Fortunately for the league and the players, the cap jump was so enormous that players still wound up being vastly overpaid. The same won't be the case next year. The cap isn't jumping 25 percent in 2021. There will be plenty of space. After all, teams have been planning a 2021 splurge for years now, and with Giannis, Kawhi, Paul George, Rudy Gobert, Victor Oladipo and Jrue Holiday all potentially hitting the market, it's not hard to see why. But no amount of planning could create an environment comparable to 2016's, let alone do so in the aftermath of a pandemic. 

But the talent available has the potential to be utterly historic. Assume that market conditions really do scare the top players of 2020 into waiting. Seven of our top 14 free agents have player options. While Anthony Davis is going to get paid no matter what, players like Gordon Hayward, DeMar DeRozan and Evan Fournier might decide to stay put and try their luck again a year from now. Restricted free agents like Bogdan Bogdanovic and Dario Saric could bet on themselves and take a one-year qualifying offer that would get them onto the unrestricted market in 2021 if their own teams don't step up with worthwhile offers. 

And then there are the circumstantial cases, the teams and veterans that were destined for short-term contracts anyway. Derrick Favors in New Orleans is a perfect example. He is essential to their team. The Pelicans outscore opponents by 5.8 points per 100 possessions with him on the floor, the best figure of any player on their team not named Zion Williamson by a mile. They also just spent a lottery pick on a player at his position in Jaxson Hayes who has shown promise. New Orleans wants to win right away. They won't commit to Favors long term with Hayes in the pipeline. Favors would have received strong offers in a normal offseason. But now? A short-term pact may be all that's on the table outside of the mid-level exception.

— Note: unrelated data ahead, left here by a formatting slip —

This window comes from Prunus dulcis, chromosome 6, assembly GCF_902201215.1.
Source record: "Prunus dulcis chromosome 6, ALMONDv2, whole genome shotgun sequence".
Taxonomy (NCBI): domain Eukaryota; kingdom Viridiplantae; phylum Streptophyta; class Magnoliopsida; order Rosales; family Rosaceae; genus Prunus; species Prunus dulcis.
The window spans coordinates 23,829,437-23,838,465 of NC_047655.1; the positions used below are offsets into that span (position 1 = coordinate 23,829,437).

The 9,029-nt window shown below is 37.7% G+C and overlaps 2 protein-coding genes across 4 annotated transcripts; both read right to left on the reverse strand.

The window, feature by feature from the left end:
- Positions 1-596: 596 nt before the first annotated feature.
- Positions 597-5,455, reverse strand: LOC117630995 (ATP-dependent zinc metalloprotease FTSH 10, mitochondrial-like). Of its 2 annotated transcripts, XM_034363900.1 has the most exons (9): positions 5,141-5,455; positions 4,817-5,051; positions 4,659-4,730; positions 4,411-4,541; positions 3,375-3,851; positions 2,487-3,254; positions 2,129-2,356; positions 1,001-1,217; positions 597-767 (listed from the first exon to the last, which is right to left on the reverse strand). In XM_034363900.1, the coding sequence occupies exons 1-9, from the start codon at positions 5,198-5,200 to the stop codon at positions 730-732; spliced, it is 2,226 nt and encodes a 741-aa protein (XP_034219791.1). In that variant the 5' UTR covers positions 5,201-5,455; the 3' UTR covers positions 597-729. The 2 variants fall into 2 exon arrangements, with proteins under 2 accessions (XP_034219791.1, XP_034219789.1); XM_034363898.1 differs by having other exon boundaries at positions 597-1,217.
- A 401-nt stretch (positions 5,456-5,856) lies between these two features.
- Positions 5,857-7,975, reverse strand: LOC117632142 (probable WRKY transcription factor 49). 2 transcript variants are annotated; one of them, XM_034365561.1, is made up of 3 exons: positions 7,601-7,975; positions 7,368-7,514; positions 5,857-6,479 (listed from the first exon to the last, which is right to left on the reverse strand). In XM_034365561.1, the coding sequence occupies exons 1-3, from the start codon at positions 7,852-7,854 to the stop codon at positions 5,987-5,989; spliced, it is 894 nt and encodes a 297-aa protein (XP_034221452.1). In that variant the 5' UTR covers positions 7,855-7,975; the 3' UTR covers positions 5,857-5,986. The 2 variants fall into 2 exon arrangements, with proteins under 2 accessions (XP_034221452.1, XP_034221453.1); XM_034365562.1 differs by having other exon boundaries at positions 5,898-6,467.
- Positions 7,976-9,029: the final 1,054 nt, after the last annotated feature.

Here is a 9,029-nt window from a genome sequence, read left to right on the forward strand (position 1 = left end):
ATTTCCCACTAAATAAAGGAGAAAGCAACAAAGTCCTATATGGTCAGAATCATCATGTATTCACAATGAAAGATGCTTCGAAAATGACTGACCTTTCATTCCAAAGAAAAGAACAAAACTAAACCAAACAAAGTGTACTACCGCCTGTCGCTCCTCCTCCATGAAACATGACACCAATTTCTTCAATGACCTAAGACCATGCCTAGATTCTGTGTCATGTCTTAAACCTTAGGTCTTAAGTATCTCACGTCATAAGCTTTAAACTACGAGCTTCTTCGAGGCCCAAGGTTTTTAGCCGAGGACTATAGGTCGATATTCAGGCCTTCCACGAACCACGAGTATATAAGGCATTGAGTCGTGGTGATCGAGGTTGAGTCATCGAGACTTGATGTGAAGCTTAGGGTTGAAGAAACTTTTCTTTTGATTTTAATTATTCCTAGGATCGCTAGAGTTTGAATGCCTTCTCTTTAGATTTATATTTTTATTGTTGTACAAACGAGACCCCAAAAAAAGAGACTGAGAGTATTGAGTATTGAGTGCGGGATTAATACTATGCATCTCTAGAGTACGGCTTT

Some of these players are going to get paid in 2020. Most of them won't, and history says that they will cycle back onto the market in 2021, when there was already a group of free agents widely considered to be among the best ever ready to ply their wares. Without an enormous cap spike to absorb that talent, some of it is inevitably going to fall through the cracks. The cap space will dry up before the talent pool does, and that will force unusually valuable players to rely on other factors in making their decisions. With money being equal, market and winning become two of the strongest remaining draws. 

The enduring memory of 2016's free-agent bonanza is Kevin Durant bolting for Golden State, but an ominous footnote of that move was the Zaza Pachulia signing that followed it. The Warriors managed to bring in a starting-caliber center for peanuts because he was one of the few players that missed out on the fortunes of that summer. When his options dried up, he gave the Warriors, the best team in the NBA, a player they shouldn't have had access to. 

This could be the norm in 2021. Imagine Giannis forming a new superteam that snaps up all of the role players it needs for pennies on the dollars, or a Lakers or Clippers team coming off of a championship using their mid-level exception to add a player that, in a normal offseason, might score an enormous contract. 

These are the outcomes facing the NBA as coronavirus leaves its indelible mark on professional sports. There are steps that the league could take to avert this sort of crisis. Stimulating spending in 2020 is the first, critical step that needs to be taken. Building an amnesty clause into whatever their ultimate cap compromise winds up being would be a good start. But in the league's current financial state, there might be no avoiding what's coming. One of the best free-agent classes in recent memory is going to get a whole lot better, and the teams that benefit from that will be the ones that need it least.